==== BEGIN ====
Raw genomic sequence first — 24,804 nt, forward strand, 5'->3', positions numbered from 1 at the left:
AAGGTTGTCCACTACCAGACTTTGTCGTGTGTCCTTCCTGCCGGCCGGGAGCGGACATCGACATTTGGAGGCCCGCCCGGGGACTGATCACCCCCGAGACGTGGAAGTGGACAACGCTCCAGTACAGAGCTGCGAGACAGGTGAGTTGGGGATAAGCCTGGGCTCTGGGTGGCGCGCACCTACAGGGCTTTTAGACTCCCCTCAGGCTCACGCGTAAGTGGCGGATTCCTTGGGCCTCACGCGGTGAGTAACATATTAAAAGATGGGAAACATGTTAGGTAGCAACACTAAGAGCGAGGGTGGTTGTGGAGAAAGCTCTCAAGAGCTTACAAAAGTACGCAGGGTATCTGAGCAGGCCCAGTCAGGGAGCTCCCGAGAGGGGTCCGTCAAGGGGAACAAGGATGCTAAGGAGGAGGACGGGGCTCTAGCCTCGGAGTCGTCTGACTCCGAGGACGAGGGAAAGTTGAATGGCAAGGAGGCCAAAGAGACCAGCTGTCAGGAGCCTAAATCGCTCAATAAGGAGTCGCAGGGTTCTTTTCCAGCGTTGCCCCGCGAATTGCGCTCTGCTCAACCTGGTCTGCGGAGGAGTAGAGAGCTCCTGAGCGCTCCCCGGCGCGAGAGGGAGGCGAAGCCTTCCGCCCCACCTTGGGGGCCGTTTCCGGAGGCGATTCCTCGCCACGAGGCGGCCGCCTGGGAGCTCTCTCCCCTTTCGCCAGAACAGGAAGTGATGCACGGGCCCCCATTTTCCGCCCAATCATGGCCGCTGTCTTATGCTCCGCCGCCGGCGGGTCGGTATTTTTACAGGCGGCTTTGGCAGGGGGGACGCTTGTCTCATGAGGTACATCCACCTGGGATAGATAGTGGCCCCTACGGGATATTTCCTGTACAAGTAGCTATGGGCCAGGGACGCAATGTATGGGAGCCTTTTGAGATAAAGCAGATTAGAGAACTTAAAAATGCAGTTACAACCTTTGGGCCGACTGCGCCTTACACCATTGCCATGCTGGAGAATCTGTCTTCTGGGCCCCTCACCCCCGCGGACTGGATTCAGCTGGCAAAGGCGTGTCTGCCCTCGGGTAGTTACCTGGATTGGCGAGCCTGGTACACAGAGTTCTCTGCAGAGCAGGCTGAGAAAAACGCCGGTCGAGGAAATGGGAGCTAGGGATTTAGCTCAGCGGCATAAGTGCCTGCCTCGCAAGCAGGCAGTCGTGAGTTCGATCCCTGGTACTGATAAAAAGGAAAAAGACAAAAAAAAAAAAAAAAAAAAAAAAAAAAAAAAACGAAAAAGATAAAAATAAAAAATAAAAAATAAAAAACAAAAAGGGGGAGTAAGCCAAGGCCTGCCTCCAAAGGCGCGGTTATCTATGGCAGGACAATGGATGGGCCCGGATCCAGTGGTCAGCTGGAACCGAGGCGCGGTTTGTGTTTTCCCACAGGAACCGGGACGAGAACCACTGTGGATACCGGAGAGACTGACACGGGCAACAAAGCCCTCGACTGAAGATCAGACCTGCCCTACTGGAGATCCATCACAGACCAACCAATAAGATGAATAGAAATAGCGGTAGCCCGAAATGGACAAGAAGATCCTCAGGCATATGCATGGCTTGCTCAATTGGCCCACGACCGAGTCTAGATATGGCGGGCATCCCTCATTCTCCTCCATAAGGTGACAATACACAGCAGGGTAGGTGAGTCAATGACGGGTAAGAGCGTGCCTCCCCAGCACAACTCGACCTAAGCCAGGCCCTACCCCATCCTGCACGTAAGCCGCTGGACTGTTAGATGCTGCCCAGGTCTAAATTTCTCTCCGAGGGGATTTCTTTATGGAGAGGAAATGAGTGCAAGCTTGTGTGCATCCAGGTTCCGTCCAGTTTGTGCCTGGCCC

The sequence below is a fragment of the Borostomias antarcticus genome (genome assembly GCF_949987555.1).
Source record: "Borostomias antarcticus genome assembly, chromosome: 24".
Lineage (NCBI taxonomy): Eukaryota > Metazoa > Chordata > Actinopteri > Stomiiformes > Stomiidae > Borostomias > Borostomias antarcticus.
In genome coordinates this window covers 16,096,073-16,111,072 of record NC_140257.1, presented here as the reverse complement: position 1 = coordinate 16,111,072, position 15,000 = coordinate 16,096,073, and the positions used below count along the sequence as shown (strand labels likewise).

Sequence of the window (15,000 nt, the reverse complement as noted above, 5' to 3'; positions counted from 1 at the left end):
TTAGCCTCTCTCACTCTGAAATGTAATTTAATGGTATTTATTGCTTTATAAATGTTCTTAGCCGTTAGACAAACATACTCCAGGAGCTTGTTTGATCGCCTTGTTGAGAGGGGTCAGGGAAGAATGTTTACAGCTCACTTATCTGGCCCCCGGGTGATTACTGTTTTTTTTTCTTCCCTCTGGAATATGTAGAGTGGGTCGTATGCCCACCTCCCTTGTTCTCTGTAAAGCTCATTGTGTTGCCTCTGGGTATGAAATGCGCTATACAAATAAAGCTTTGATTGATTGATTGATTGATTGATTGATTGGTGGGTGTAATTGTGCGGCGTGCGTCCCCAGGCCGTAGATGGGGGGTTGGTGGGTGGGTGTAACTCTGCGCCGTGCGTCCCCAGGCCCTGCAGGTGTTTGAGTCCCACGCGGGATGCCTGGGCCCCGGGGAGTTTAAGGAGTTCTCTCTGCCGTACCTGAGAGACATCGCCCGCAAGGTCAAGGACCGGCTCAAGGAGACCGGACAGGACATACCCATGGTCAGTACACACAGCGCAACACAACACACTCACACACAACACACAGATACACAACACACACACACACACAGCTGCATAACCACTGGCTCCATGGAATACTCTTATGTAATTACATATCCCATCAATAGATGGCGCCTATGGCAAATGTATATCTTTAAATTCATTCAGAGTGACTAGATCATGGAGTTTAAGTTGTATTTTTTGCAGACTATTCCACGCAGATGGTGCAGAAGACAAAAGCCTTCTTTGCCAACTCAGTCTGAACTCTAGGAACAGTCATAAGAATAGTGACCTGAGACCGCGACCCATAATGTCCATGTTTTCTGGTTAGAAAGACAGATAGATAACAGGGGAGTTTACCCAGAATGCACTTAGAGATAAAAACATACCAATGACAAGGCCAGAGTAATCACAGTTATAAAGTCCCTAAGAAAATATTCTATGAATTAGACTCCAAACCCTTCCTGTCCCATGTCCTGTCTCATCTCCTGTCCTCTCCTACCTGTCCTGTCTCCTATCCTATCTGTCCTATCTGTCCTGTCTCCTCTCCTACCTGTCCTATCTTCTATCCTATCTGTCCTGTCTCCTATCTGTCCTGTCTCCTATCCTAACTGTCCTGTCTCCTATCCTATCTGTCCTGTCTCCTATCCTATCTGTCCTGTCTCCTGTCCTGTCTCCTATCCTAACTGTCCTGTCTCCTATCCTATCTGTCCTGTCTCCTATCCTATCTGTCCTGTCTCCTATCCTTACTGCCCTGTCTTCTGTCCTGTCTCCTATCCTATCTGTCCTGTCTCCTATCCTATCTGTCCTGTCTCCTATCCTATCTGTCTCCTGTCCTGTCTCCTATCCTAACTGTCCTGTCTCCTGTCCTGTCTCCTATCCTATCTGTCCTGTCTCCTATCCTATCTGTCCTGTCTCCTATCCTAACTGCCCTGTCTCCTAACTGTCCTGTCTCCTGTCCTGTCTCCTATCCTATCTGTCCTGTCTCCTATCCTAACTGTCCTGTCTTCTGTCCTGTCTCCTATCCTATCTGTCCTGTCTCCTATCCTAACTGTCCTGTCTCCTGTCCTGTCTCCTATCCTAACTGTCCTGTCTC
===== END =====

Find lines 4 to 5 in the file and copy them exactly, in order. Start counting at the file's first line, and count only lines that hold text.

Source record: "Borostomias antarcticus genome assembly, chromosome: 24".
Lineage (NCBI taxonomy): Eukaryota > Metazoa > Chordata > Actinopteri > Stomiiformes > Stomiidae > Borostomias > Borostomias antarcticus.